Rossi says that too often doctors sign up for a PPO plan too quickly, and then drop it too rashly. He urges you to make your decisions logically, since there are many thousands of dollars and many patients at stake.
Doctors with otherwise healthy practices can peel back their PPO participation, but they need a well-thought-out coordinated game plan for doing so. In other words, you must take measures to fortify your practice and build it up in the face of the inevitable patient attrition that may occur. Done correctly, you can keep the vast majority of these patients and lose all, or most, of the discounts.
If you drop PPO participation, don’t send a letter announcing it to the affected patients, unless the PPO is sending one. Rather, discuss this with each patient at their next visit. If your staff is properly trained, you can retain the vast majority of PPO patients, unless they have little, if any, out-of-network benefits, and delay the impact from those that do leave. Employers provide dental insurance to make their employees happy, says Rossi. Of course they want to save money, but their employees aren’t happy if they can’t see the doctor they want. Accordingly, most insurance companies do not have punitive out-of-network benefits. In fact, often the out-of-network benefits are surprisingly good.
He further reminds doctors that most likely they are already seeing some patients out of network. For every PPO plan, there are providers both in and out of the network in your area. No insurance network, not even Delta, has 100% of providers in a given area.
Rossi has helped hundreds of dental practices reduce, or eliminate, PPO participation while increasing profits. He cautions that the practice needs to have a healthy patient base to successfully go through these transitions. He says doctors tend to be compulsive about being busy. Ironically, the doctors in the best position to decrease PPO participation are the ones who are least temperamentally inclined to do so. His best results have come with doctors producing over $100,000 a month who are collecting less than 80% of their practice production.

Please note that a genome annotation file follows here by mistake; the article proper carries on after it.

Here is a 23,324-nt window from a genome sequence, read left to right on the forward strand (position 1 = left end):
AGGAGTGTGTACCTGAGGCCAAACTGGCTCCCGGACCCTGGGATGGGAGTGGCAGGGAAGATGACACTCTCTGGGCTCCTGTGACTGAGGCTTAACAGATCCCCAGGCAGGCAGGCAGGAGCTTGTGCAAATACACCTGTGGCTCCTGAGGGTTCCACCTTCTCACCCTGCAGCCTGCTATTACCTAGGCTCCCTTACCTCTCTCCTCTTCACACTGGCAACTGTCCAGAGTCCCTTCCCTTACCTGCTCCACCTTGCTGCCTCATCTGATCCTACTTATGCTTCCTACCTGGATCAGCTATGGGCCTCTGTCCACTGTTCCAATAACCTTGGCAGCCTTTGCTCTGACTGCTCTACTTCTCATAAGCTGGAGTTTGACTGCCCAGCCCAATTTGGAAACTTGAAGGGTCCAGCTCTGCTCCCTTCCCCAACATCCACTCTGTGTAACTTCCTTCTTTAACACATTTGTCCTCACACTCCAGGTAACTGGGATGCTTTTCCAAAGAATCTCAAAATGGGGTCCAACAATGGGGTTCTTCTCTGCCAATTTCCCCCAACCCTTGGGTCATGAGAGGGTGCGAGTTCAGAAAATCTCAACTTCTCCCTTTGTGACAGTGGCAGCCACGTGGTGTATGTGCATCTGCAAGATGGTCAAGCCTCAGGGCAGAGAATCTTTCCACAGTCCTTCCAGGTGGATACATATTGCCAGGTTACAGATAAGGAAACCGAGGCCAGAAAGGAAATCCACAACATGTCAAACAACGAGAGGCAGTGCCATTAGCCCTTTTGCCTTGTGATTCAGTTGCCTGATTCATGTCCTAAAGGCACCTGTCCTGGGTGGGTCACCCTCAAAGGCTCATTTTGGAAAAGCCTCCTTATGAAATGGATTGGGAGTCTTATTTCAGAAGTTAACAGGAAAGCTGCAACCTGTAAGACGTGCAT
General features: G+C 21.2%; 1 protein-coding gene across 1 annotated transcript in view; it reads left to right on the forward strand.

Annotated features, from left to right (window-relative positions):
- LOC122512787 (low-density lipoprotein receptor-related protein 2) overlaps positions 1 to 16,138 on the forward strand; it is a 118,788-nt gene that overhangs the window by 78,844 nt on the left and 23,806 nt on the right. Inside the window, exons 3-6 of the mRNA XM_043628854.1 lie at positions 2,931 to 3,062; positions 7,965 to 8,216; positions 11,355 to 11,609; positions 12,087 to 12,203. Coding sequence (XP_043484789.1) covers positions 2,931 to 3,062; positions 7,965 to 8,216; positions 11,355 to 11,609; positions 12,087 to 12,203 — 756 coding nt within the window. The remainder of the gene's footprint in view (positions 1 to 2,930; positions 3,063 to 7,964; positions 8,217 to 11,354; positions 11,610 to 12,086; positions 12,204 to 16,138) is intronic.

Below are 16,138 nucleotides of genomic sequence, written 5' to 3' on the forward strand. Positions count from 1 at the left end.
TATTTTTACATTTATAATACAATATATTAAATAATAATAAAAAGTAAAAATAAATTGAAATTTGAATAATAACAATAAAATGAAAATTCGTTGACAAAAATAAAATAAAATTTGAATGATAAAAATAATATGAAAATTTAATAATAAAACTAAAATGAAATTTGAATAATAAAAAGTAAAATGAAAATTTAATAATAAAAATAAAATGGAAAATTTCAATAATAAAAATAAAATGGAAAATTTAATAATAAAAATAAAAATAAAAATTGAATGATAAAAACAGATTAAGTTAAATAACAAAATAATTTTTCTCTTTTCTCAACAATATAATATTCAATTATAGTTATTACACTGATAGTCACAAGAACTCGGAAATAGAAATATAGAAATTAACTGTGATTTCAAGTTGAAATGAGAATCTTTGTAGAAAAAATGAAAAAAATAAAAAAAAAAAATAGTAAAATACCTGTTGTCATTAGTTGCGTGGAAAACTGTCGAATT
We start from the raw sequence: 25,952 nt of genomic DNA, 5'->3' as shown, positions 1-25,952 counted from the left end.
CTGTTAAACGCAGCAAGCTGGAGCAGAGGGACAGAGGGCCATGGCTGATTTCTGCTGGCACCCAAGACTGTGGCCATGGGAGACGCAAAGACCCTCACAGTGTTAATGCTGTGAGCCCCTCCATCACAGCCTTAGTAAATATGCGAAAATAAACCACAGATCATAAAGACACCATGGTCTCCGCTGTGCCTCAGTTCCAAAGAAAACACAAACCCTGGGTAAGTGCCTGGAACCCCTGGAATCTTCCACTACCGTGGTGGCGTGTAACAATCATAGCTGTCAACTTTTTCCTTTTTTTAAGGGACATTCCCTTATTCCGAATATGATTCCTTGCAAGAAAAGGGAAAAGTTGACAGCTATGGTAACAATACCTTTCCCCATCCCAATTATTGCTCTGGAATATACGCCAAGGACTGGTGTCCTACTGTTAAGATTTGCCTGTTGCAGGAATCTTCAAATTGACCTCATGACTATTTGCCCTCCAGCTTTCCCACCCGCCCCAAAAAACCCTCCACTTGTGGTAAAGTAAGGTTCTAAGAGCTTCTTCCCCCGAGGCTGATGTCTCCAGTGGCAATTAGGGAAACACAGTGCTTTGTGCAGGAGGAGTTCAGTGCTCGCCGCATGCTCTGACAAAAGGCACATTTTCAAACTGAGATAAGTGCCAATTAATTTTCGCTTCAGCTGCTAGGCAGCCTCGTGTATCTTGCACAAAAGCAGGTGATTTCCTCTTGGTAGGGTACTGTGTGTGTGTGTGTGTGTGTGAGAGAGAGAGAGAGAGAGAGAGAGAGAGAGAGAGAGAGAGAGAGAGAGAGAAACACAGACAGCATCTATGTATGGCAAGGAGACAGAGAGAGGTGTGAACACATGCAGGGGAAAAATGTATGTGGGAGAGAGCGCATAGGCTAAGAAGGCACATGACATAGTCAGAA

He flew into 3 practices recently to perform a PPO “exorcism,” with astounding results. In each case, practice production actually went up, not down, after dropping PPO participation. More importantly, collections rose even more significantly, as managed care discounts were eliminated. In fact, these practices saw collections increase an average of over $157,000 annually, virtually all of which went to the bottom line as increased profit. Rossi says that properly managing PPO participation can often add 4–10 percentage points to your collections percentage and profit margin, making it one of the fastest, and most effective ways to fatten your bottom line!
* For more information on his firm’s managed care consulting and other practice management services, contact Rossi at 952.921.3360, online at www.advancedpracticemanagement.com.
The McGill Advisory content is provided for informational purposes only and does not constitute legal, accounting, or other professional advice.